Part One of the TNL Guidebook on US Electoral College covered the basics of the system and how it functions. Part Two will answer some remaining questions about potential results, changes, arguments for and against the system. Readers are strongly recommended to read the first-part before this piece.
What happens if nobody gets to 270?
In the January after the election, the House of Representatives elected in November chooses the President and the Senate the Vice President. In the Senate, it is one Senator, one vote. Therefore, 51 to win. If it is a tie, the sitting Vice President (who in January 2021 will be Mike Pence) casts the deciding vote.
In the House, it is more complicated as each state gets one vote. Thus, all 53 California Representatives vote and the candidate with the most votes receives California’s 1 vote, and Wyoming’s sole representative will cast their state’s one vote. Washington, DC would have no say, and a candidate needs 26 votes to win. If it is 25-25, they keep voting until a winner is found, and if this goes on beyond January 20th, (inauguration day), an Acting President is sworn in.
The House and Senate can elect a President and Vice President from different parties. As Republicans may control a majority of members in at least 26 states in the House and if the Democrats win the Senate, a 2020 electoral college tie could lead to President Donald Trump and Vice President Kamala Harris.
Why Was the Electoral College Designed So?
The electoral college was never designed as an electoral system. It was specifically designed by the Founding Fathers in the late 1780s to avoid a popular election for President, but ironically there are now 51 popular votes for the President.
The system was a series of compromises: between a directly elected President and no President at all, between states with larger and smaller populations and most controversially between states where slavery was permitted and states where it was not.
The system exists as it is today is because the constitution allows states to decide how their electors are appointed. For much of the 18th and 19th century, many states decided that the state legislature should choose its electors. However, over time, they decided to hold an election in the state to determine who gets its electoral votes.
This means the role of electors is radically different from what the Founders imagined. They imagined free thinkers, free from popular opinion. Yet today, electors are expected, and in some states, bound by law, to vote with popular sentiment in their state.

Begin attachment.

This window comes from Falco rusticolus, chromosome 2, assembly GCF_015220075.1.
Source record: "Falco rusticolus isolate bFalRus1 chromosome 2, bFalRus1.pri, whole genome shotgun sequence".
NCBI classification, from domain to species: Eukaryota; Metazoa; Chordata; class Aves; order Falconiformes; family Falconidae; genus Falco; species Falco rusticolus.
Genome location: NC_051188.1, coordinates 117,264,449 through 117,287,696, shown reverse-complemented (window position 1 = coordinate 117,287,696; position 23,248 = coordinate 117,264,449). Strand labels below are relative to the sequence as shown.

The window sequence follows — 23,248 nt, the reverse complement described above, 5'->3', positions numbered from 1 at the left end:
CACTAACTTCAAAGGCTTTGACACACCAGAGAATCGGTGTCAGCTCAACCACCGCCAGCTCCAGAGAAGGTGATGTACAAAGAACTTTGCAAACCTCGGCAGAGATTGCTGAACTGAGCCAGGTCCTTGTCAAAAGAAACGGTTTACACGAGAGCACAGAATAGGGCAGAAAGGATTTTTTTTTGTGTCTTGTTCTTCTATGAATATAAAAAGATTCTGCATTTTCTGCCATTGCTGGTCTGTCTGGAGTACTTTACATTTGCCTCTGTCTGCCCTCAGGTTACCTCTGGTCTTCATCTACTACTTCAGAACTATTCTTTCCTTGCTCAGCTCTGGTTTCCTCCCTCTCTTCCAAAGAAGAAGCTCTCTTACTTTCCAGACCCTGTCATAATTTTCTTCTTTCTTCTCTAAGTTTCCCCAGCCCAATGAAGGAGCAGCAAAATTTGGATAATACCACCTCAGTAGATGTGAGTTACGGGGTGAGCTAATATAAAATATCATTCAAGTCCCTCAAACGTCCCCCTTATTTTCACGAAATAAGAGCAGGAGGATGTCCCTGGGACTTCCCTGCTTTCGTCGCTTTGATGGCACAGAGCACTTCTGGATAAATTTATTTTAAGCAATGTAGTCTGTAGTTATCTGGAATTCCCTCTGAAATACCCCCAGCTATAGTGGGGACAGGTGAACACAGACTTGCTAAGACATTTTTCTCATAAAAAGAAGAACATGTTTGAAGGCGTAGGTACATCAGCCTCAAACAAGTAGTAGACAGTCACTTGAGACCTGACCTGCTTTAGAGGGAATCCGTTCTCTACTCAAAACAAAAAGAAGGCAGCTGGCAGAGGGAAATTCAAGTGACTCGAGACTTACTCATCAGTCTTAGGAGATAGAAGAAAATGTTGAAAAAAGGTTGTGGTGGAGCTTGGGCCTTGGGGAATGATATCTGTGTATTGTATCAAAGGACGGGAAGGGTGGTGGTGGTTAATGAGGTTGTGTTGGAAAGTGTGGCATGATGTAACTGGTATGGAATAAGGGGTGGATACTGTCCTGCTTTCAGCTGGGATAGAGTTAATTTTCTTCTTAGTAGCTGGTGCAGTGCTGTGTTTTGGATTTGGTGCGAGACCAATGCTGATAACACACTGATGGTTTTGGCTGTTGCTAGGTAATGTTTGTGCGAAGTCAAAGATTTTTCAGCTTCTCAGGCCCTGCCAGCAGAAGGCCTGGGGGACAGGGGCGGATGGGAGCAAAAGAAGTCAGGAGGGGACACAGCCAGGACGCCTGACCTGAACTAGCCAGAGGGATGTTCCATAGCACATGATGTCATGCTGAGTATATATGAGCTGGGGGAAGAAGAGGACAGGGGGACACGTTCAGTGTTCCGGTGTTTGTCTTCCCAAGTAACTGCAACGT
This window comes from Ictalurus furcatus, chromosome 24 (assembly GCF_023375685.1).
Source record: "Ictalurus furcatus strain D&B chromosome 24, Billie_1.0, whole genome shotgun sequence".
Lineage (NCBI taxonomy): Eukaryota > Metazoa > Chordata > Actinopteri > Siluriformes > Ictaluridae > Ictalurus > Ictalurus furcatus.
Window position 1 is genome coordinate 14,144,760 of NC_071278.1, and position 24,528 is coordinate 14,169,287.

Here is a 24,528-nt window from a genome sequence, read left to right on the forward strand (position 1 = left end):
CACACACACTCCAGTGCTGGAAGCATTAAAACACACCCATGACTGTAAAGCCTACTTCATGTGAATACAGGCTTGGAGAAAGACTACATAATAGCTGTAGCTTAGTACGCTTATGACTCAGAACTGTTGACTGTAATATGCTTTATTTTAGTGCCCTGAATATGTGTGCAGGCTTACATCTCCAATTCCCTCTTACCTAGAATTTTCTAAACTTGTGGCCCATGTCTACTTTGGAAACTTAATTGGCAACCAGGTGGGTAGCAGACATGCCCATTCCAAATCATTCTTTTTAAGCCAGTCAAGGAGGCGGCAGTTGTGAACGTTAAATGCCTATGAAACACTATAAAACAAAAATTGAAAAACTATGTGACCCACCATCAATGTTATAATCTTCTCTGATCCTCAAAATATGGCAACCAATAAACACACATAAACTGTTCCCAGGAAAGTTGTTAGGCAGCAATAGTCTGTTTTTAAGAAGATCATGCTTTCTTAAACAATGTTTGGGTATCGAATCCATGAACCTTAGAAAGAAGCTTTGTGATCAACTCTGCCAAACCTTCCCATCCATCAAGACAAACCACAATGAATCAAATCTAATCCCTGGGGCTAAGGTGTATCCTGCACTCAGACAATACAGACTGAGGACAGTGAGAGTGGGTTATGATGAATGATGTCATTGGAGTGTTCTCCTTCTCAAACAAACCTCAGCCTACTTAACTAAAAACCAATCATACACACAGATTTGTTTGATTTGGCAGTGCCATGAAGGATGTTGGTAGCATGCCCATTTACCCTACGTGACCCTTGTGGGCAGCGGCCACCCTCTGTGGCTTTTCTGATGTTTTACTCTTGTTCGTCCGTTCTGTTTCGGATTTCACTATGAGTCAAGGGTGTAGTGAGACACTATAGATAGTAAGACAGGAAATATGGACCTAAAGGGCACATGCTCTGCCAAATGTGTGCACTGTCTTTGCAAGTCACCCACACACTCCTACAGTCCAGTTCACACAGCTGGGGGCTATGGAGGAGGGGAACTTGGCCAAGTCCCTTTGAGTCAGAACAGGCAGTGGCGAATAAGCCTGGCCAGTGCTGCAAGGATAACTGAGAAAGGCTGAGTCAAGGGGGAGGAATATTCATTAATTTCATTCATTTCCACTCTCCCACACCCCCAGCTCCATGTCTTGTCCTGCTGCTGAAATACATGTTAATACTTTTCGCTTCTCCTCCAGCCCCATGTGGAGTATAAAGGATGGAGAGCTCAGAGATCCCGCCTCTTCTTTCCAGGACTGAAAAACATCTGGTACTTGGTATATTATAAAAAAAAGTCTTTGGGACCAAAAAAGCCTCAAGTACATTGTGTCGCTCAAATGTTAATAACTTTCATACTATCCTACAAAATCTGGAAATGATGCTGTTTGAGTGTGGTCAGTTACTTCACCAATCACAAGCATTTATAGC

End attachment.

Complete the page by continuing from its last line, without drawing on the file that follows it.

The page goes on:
Arguments For and Against
Putting aside the caveat that the electoral college does not function as intended and assuming faithless electors do not distort the process, the arguments for and against the system as it operates today are several but here are two:
- It ensures smaller states count, whereas a national popular vote could lead to just a few large states like Texas, California and New York dominating. Therefore, the winner currently has broader geographical support.
- It keeps elections in the hands of the states, free from federal interference.
- Only a small number of swing states count, and states with large populations like Texas (in most years), California and New York are ignored.
- The electoral college result is unrepresentative even when the popular vote winner wins the election. Besides, as happened in 2000 and 2016, the popular vote winner can lose the election.
Can the system be changed?
There have been hundreds of attempts to abolish or reform the electoral college. The attempt closest to success was in 1969 and 1970 when the Electoral College Abolition Amendment passed the House of Representatives by 339 to 70, but was filibustered in the Senate. It proposed a national two-round system for Presidential elections (as used in France) with a second-round if no candidate received an absolute majority (50%+1) of votes in the first.
Abolishing the electoral college would require a constitutional amendment and for 3/4ths of all states and (if not proposed through a convention) 2/3rds of both Houses of Congress to agree. Thus, the most practical way to change it is through reform.
This can be done if states change how they allocate their electoral votes. The National Popular Vote Interstate Compact is an agreement signed by several states that would mean if enough of them sign it to get to at least 270 electoral votes, that all those states in the compact would all give their electoral votes to the nationwide popular vote winner, which would guarantee that the candidate with the most votes would win.
So far 15 states plus Washington DC have ratified the compact, representing 196 electoral votes. In other states representing 64 electoral votes, the process is pending, and states representing 278 electoral votes have not started the process or ratified this.
Would change be desirable?
On the surface, a system where the person with the most votes across the country wins is fairer than the existing system where the person that comes 2nd can win. However, some worry that were the electoral college reformed or abolished it could unravel the very structure of the United States. This is because, at the moment, elections are conducted by the state. With a popular vote system, there would perhaps be need of a federal body to determine the national vote; in other words, federal not state-run elections. It would require both uniform franchise and ballot access rules whereas at the moment the franchise varies by state as does who can be on the ballot paper.